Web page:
Research from the non-profit Partnership for Strong Communities said that 49 percent of Connecticut renters pay more than 30 percent of their household income on housing. The federal Department of Housing and Urban Development said 30 percent is a good target amount of household income spent on housing. If a household spends more than 30 percent, other necessities – food and health care among them – often go wanting.
The demand for rental properties has been growing over the last seven years – but the market has not kept up, said David Fink, Partnership policy director. (Roughly 34 percent of Connecticut households – or 447,000 households -- rent, up from 30 percent in 2007.)
That’s challenging for individuals and families, but towns with high housing costs – and limited rental opportunities -- suffer, as well. A small rental market forces an out migration of Boomers looking to downsize, along with younger people (the Millennials) without sufficient capital to stay in expensive towns.
And since a town’s budget heavily relies on property taxes, a stagnant housing market can make offering sufficient town services challenging – which makes a town less attractive to new residents. When a town has too many unsold houses on the market, the grand list – or the total value of the real estate in town – drops. That’s happened, said Fink, in 109 of the state’s 169 towns. And in about 40 more, the grand list has stayed flat.
To make up the deficit, those towns can raise the mill rate, or reduce services, or both, said Fink. The alternative is going to the state and asking for more municipal aid, but in these lean times, that’s not a viable option.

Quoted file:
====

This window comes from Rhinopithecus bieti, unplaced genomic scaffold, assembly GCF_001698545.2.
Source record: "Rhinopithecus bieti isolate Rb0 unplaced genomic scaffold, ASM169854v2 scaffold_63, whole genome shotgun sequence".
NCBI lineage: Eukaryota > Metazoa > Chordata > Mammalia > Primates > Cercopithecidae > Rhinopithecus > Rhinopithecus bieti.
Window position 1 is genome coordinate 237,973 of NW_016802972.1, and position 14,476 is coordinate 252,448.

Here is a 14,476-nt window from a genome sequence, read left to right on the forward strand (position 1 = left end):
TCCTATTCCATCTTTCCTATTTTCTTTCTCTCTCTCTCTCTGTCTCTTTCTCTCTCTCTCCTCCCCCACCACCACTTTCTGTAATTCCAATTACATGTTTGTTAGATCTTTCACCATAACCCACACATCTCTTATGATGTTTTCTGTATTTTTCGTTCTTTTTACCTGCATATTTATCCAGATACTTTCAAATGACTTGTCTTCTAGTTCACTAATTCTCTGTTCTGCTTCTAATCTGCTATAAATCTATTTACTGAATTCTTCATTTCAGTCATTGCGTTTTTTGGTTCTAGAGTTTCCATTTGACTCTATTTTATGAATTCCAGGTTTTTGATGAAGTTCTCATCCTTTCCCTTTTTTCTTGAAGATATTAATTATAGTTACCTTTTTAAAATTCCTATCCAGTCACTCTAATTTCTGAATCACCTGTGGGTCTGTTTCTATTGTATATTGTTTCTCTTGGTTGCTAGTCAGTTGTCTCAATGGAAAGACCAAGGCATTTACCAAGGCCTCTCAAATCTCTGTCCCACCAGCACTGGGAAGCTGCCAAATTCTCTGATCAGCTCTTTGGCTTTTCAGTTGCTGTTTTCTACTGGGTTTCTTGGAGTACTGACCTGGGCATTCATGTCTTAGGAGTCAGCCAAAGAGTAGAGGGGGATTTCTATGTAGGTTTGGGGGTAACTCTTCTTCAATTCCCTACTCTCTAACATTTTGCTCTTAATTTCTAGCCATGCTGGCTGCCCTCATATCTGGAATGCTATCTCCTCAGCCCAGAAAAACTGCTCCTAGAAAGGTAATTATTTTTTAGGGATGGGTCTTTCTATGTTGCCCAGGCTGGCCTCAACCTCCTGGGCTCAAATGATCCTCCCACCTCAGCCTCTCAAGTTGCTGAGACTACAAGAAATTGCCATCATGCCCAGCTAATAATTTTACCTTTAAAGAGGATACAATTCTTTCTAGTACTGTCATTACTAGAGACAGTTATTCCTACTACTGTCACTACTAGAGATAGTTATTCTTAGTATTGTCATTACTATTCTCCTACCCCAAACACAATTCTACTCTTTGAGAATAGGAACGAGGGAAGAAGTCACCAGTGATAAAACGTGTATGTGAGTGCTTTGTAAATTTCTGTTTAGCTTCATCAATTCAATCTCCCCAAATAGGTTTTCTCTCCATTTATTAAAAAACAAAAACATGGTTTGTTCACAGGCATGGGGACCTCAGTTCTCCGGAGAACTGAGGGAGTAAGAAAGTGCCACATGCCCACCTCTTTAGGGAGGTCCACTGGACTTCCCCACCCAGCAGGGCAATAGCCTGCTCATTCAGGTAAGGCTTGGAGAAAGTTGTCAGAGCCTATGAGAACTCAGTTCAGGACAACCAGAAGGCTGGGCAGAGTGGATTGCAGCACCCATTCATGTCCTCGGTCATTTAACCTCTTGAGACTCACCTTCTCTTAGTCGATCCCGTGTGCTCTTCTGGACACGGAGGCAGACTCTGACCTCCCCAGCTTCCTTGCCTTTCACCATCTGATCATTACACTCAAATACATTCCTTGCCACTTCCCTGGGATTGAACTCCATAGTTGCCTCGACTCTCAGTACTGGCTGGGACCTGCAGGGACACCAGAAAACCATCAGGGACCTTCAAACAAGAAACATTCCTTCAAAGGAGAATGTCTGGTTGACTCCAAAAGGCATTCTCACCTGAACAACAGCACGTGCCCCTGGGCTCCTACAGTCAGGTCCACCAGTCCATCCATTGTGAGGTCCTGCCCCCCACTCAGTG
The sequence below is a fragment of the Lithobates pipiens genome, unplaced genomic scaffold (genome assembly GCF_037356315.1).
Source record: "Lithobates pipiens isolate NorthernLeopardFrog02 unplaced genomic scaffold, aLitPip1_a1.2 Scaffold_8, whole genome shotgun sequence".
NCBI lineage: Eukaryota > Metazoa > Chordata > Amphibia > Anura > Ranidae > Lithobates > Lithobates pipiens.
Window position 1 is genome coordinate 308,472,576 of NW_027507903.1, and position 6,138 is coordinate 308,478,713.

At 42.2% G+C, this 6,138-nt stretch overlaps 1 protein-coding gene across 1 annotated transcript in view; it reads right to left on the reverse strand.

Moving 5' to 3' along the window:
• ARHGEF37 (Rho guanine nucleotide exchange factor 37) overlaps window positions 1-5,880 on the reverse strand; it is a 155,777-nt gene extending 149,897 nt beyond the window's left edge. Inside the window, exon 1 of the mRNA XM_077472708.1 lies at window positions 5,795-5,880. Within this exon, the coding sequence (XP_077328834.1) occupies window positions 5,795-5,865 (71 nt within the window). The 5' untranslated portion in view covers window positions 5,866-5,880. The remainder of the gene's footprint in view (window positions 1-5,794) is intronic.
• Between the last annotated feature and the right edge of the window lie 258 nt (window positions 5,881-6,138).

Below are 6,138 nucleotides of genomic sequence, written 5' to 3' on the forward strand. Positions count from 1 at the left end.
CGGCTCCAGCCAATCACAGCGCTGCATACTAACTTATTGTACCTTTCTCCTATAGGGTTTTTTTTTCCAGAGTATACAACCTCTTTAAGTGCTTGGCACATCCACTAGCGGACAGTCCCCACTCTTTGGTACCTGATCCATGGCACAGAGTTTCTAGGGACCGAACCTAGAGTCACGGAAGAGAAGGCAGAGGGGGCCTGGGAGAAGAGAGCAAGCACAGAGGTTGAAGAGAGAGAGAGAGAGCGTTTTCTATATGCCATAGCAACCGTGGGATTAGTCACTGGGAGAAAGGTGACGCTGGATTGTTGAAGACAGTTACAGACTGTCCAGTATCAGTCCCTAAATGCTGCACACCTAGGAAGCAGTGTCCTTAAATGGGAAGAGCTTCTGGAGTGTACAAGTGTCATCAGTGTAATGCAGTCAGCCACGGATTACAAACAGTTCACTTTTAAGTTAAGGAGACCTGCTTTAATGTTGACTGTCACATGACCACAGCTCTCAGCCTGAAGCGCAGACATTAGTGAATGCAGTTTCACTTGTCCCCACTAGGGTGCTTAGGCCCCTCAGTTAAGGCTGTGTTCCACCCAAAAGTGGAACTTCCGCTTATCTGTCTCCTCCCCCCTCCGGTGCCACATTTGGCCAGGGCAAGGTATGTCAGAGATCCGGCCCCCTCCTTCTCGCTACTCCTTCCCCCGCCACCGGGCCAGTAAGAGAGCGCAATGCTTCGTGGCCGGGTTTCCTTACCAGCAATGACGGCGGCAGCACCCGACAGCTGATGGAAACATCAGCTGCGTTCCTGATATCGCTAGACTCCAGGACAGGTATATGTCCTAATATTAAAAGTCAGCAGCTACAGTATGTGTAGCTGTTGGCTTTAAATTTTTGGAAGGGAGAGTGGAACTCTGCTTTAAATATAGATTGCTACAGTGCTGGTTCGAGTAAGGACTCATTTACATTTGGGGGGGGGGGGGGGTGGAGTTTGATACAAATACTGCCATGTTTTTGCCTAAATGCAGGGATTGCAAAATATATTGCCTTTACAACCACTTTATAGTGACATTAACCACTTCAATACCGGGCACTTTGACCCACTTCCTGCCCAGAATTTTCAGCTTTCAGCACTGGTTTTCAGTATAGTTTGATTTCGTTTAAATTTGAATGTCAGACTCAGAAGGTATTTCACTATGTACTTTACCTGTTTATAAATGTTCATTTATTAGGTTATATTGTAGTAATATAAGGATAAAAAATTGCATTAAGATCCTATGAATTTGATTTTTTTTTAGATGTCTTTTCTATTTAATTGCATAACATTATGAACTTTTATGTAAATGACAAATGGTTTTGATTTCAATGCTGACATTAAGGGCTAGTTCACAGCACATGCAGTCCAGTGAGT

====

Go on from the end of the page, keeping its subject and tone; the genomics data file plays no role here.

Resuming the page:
“Last I checked, the state is not able to increase that a lot,” said Fink. “A two-bedroom apartment in a high-resource town is either non-existent or it’s there and it will cost you probably what your mortgage payment was. Healthy communities need all sorts of people, and those people need all sorts of housing.”
Back in Avon, Gordon eventually found a one-bedroom condo to rent for $950 a month – significantly less than the town’s median gross rent of $1,268, according to the Partnership. It’s a short bike ride to her workplace, but she’s considering taking in a roommate once her lease is up, or she may house-sit. Meanwhile, she consoles herself that she’s not alone.
“There are a lot of people who are like me and I didn’t really realize it,” said Gordon. “And I think that’s helped me to feel like this isn’t just an isolated problem that I’ve created myself, somehow. There are a lot of people who are really struggling -- not that that makes me feel better for my struggle, but it makes me feel normal with my struggle, it makes me feel like this isn’t just me making this up. This isn’t just me not making enough money. This isn’t just me failing at whatever I’m doing. It’s a lot deeper than that. It’s a deeper social issue, so I guess I would say, ‘Chin up.’ Let’s get through this and figure out how to make it better.”
A good place to start, says Fink, is for towns to create a variety of housing for people up and down the economic ladder.
“If towns can recognize that it’s good for them to create the kinds of housing options that let the people who work in their communities live there, that lifts all boats,” said Fink.